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Not really. It's a useful metric- at least it would be if they implemented it properly. Gives you a ball park figure of how complex a project is.

It doesn't.  I fully agree with WozNZ

Reminds me... back in the days when i was in uni, after a course work was accessed i read a feedback note from the tutor which says something like "if i didn't know what the course work was about i would have thought your code was implementing a space rocket"  When i checked the code of some guy who got near perfect score i realised what the feedback meant. His code was about 1/20th the size of mine because it had more intelligent algorithms and thus more compact. Since then i always strive to make my code smarter (also creating better functionalities) and never took huge lines of code to indicate more complexity.

Of course no matter how smart your algorithms are, it will still grow in size for large projects.

Edited by alwaysGrey

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So, multiply line count with the IQ of the author?

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So, multiply line count with the IQ of the author?

Well said, but it was due me being naive rather than low IQ, because i learnt my lesson and took it to heart after that assessment and my scores improved significantly

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I meant it in the generic form. Smart people write short programs, while less-smart people solve it in more lines of code. I wouldn't be surprised if you end up for largely equivalent estimates for the same problem with different people.

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Off by a factor of 2 is within the ballpark for the usefulness of LOC.
1M LOC and 2M LOC are both "big".
1K and 2K are both "small".

Yes, but being off by a factor of 1.1 is better than being off by a factor of 2.

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Yes, but being off by a factor of 1.1 is better than being off by a factor of 2.
You missed my point. The metric itself is so fuzzy that accuracy in the measurement largely doesn't matter.

Say you've got a laser which can tell you if an object's distance from you is within 5 brackets: larger than 1m, 1m to 10cm, 10cm to 1cm, 1cm to 1mm, or less than 1mm. Most of the time, if you double the distance of the object, you'll still get the same result from the laser because it takes a factor of 10 (not 2) to jump between brackets.

LOC is quite similar, most of the time you're categorizing projects based on the log10 of the LOC value, not the log2 :)

Counting the semicolons instead of newlines is also prone to inaccuracies, as people have mentioned above. Comments can be a crucial part of the code, vital for maintainers to read and understand, just like any other part of the code - semicolon count ignores them. Many code constructs are quite complex but don't use any or many semi-colons -- macro-based code-generation, lambdas, functions, etc... Other simple constructs are semi-colon heavy, such as for-loops (2) vs while loops (0). Style can also influence the count -- some people use commas to declare multiple variables at once, whereas other people declare one per line.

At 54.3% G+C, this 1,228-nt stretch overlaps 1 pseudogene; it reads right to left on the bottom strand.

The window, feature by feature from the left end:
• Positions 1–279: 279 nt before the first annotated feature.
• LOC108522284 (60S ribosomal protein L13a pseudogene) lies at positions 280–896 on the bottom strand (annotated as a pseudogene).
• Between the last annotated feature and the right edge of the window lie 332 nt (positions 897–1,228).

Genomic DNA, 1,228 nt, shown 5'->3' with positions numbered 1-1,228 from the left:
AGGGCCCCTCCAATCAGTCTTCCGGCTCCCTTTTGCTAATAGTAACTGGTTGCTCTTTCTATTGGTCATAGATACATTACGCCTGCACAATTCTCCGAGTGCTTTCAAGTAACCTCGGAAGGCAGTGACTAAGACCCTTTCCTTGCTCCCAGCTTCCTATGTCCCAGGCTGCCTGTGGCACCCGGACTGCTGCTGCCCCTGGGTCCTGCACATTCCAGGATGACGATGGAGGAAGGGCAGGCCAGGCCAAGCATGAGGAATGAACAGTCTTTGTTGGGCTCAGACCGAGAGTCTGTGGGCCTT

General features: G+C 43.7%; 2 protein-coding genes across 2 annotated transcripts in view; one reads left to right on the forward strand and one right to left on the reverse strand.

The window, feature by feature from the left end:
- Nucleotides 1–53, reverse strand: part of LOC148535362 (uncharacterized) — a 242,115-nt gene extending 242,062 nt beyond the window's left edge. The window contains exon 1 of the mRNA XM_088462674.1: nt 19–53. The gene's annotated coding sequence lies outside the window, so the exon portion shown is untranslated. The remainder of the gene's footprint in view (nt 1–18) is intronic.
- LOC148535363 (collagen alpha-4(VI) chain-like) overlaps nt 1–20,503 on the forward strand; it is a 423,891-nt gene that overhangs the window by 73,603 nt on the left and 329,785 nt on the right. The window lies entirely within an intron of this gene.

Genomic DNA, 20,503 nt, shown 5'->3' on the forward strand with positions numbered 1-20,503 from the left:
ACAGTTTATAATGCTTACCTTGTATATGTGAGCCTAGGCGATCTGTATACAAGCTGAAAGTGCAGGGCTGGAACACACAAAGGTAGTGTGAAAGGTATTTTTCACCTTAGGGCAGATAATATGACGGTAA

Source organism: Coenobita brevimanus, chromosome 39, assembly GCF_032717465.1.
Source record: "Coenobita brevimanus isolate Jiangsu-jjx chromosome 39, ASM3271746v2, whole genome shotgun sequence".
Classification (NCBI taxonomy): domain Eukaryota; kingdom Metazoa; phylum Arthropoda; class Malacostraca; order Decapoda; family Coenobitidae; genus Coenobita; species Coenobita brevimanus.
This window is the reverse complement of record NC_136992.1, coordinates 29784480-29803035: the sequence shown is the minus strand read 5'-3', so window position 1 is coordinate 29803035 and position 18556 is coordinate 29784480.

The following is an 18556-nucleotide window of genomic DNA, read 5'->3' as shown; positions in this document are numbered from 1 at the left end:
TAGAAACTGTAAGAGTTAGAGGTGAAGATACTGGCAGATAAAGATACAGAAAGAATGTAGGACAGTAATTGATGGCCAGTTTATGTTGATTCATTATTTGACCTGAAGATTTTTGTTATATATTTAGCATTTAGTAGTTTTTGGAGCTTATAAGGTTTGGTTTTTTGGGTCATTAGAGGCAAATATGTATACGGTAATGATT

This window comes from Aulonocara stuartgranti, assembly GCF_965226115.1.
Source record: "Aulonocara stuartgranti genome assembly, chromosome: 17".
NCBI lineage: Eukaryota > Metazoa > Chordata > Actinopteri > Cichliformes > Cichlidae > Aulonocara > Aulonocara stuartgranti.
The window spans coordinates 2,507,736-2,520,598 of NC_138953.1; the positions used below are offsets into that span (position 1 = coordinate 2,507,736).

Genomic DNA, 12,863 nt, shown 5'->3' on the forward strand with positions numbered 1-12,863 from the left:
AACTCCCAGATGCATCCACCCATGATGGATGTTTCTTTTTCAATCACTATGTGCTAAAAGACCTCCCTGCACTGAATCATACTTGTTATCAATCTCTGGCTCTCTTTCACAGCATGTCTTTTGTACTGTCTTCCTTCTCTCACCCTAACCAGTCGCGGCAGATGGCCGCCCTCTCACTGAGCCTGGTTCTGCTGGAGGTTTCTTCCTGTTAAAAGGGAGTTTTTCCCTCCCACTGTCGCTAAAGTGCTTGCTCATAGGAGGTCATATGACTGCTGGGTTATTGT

I've also seen some projects that use an 80-character section delimiter in their code made up of semicolons :lol:

/*;;;;;;;;;;;;;;;;;;;;;;;;;;;;;;;;;;;;;;;;;;;;;;;;;;;;;;;;;;;;;;;;;;;;;;;;;;;;*/

It would actually be mildly interesting to perform different "LOC" metrics (such as semicolon count) for a large selection of different projects and see how the metrics vary. You could find out if there's a correlation between semicolons and lines in general, or if the relationship varies randomly from project to project. Maybe you could even use relationships between different metrics as a guess to the style of the code :)

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What about #code statements VS #assembly moves?

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Complexity of a project should be measured by the number of tears I shed upon finding duplicate JSON serialization classes that people have added to the project.

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Does anyone actually (non-ironically) use lines-of-code as a metric for comparing projects?

The primary use of lines-of-code metrics is within a single project.

When a 10,000 lines code review comes across my desk, in a project with less than 50,000 lines of code, then I know it means trouble. If one engineer produced 5,000 lines of code last month and another produced only 500, while both adhering to the same coding guidelines, then I know that responsibility is unevenly distributed in the project.

This sort of thing is important to be aware of, not just for the pointy-haired, but also for the engineering leads.

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If one engineer produced 5,000 lines of code last month and another produced only 500, while both adhering to the same coding guidelines, then I know that responsibility is unevenly distributed in the project.

If the guy who wrote 5000 lines was implementing a DLC system with an extremely well-written spec, and the guy writing 500 lines was integrating a third party library while having to deal with a poorly defined spec and was helping a different engineer with questions at the same time, they both might be handling their responsibilities perfectly.

Lines of code per unit time is completely meaningless.

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If the guy who wrote 5000 lines was implementing a DLC system with an extremely well-written spec, and the guy writing 500 lines was integrating a third party library while having to deal with a poorly defined spec and was helping a different engineer with questions at the same time, they both might be handling their responsibilities perfectly.

I didn't make any value judgement about their relative performance. If one engineer is being given tasks that are well defined, while the other is slogging through a wasteland, then their responsibilities are unevenly distributed.

This is a management problem, not the engineering witch hunt people so readily assume. And without the right data, you can't fix management problems.